Wit: No.

Def: have you heard anything?

Wit: No. never heard that.

Def: But you do rely on the BBC for some of your information, don’t you?

Wit: yes.

Def: Have you read anything in the press about Ukrainianinvolvement?

Wit: No.

Def: Have you any explanation why Ukrainians don’t appear in your notes?

Wit: No, i can’t explain anything, it is something I wanted to indicate

Def: You’ve been talking to other people about the evidence in this case haven’t you?

Wit: No.

Def: Re: the second arms shipment you were involved in, Tab 2: 30686: [reading], this is the interview after the one in February in 2007 where you said you did three trips to Monrovia, this is the next interview at the end of March 2007, I’m going to read part of it: Witness made his second trip to Monrovia with Sam Bockarie again. Did you say that?

Wit: Yes. I took a trip with Sam Bockarie back from Monrovia.

Def: I did not read out the word “back” ?

Wit: That is what the interpreter said.

Judge: Asking interpreter to repeat the question.

Def: [reading again] “Witness made his second trip to Monrovia with Sam Bockarie again”?

Wit: In Liberia again, I did not say Monrovia.

Def: So they got it wrong when you said Monrovia?

Wit: Yes.

Def: Did you correct that error?

Wit: No.

Def: This is a very important error, so why didn’t you correct it?

Wit: I forgot.

Def: [continue reading] “but he first went alone and returned to Buedu” did you say this?

Wit: No.

Def: Did anyone first go alone and return to Buedu?

Wit: No, I can’t recall that.

Def: How was it that you got o Monrovia on this occasion?

Wit: We went on an operation in Lufa, it was that time that forces occupied Lufa, and then Sam took  me and we went to Monrovia.

Def: When you say “cleared them” what happened?

Wit: They were occupying some towns in Liberia, and Mr. Taylor told him to clear the area and push out the enemy.

Def: What did you get from the enemy when you pushed them back?

Wit: War materials, food.

Def: You were able to get a large quantity of ammunition?

Wit: Yes.

Def: and you were able to take some of those arms and ammunition to Sierra Leone for the RUF’s own use?

Wit: yes.

Def: Where did you take it to?

Wit: We too it from Foya to Buedu.

Def: And you had plenty of materials then, didn’t you?

Wit:  yes

Def: and there was no need for you to go to Monrovia for more arms and ammunition was there?

Wit: WE didn’t go for materials.

Def: Why i you haven’t gone for materials did you comeback with materials

Wit: materials are moral boosters

Def: You get a large quantity of materials, which you take back home to Sierra Leone, and then Charles Taylor give you a financial reward and more materials?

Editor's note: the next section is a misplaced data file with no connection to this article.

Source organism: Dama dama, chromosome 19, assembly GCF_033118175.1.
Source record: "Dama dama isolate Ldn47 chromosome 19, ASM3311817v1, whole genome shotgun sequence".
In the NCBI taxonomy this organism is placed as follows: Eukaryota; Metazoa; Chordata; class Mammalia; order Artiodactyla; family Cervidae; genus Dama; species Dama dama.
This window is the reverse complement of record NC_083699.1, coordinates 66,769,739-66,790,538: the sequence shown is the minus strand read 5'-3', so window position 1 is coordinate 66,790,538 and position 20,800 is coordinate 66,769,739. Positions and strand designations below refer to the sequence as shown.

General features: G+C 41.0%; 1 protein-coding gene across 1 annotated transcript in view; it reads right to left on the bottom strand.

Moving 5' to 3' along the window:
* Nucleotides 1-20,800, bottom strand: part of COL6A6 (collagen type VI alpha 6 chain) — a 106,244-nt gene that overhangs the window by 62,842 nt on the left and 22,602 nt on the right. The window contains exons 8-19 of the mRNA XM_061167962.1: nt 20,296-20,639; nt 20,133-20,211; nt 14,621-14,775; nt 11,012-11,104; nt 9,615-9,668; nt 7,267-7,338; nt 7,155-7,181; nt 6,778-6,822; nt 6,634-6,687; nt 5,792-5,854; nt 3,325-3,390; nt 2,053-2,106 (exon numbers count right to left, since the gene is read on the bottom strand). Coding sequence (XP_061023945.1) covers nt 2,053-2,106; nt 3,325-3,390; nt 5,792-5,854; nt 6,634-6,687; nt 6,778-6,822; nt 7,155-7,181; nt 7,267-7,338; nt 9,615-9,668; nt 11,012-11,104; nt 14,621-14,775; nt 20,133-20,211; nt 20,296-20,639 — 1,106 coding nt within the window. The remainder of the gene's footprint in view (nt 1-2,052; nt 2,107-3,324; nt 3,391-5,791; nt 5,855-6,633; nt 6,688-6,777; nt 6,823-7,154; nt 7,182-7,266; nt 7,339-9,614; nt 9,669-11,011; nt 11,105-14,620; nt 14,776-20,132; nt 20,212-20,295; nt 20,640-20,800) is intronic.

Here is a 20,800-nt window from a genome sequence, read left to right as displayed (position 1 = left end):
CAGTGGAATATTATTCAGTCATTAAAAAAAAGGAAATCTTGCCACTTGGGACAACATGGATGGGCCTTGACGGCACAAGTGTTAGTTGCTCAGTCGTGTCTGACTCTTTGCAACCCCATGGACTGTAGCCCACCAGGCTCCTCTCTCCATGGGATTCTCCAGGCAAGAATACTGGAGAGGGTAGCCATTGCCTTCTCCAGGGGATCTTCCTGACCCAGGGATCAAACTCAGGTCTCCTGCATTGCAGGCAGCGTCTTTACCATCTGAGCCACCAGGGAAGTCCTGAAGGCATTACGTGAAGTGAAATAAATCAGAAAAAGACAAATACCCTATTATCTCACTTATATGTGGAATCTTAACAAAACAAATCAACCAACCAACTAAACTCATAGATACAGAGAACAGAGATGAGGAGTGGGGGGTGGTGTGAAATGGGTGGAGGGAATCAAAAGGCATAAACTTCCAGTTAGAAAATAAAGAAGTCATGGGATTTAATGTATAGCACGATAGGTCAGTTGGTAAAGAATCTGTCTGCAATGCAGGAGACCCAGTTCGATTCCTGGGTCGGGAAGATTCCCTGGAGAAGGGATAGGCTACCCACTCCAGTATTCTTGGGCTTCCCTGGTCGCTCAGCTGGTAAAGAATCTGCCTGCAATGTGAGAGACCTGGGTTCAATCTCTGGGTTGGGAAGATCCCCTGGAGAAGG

Wit: Yes.

Def: The third trip is in the year 2000?

Wit: Yes.

Def: At that time disarmament is already taking place?

Wit: yes.

Def: You are personally involved in supervising? There is a cease fire yes?

Wit: Yes

Def: disarmament starts in 2000?

Wit: Yes.

def: You monitor cease fire in 2002?

Wit: yes.

Def: You are also involved with disarmament?

Wit: Yes.

Def: Why are you going to Liberia for more arms in 2000 when you yourself are involved in the cease fire and the disarmament process?

Pros: Object to that question. He did not say he went to Monrovia for arms, he said he was called to meet Charles Taylor.

Def: Why was the RUF looking for more arms at the time when you, as a senior figure in the organization are involved in ceasefire and disarmament yourself?

Wit: RUF was looking for more arms in 2000 to do what?

Def: That is what I’m asking you?

Pros: objection-this witness has not said that RUF was looking for more arms at that time.

Def: Witness said, in his first interview he said he did three trips for arms, it should read two trips for arms. So this third trip on basis of what he accepts he said his third trip is for arms. He has never said that sentence was wrong in its entirety. So I can ask the question. Why are you going back to Monrovia for arms in 2000.

Wit: It was not for arms, we went to meet with the President, later Issa went and we returnedwith ammunition, I did not go for ammunition. That is not why we went. My statement did not say that

Def: Tab 2 30687: [reading] “witness said, the third time he travelled to Monrovia for arms…sam had already left the RUF and went to Monrovia…Issa was the leader when witness made his third trip for arms .” you told them in the first interview you told them you went for arms, in the second interview you go into more details, did you say that the third time you went for arms, Sam had already left the RUF and went to Monrovia?

Wit: No.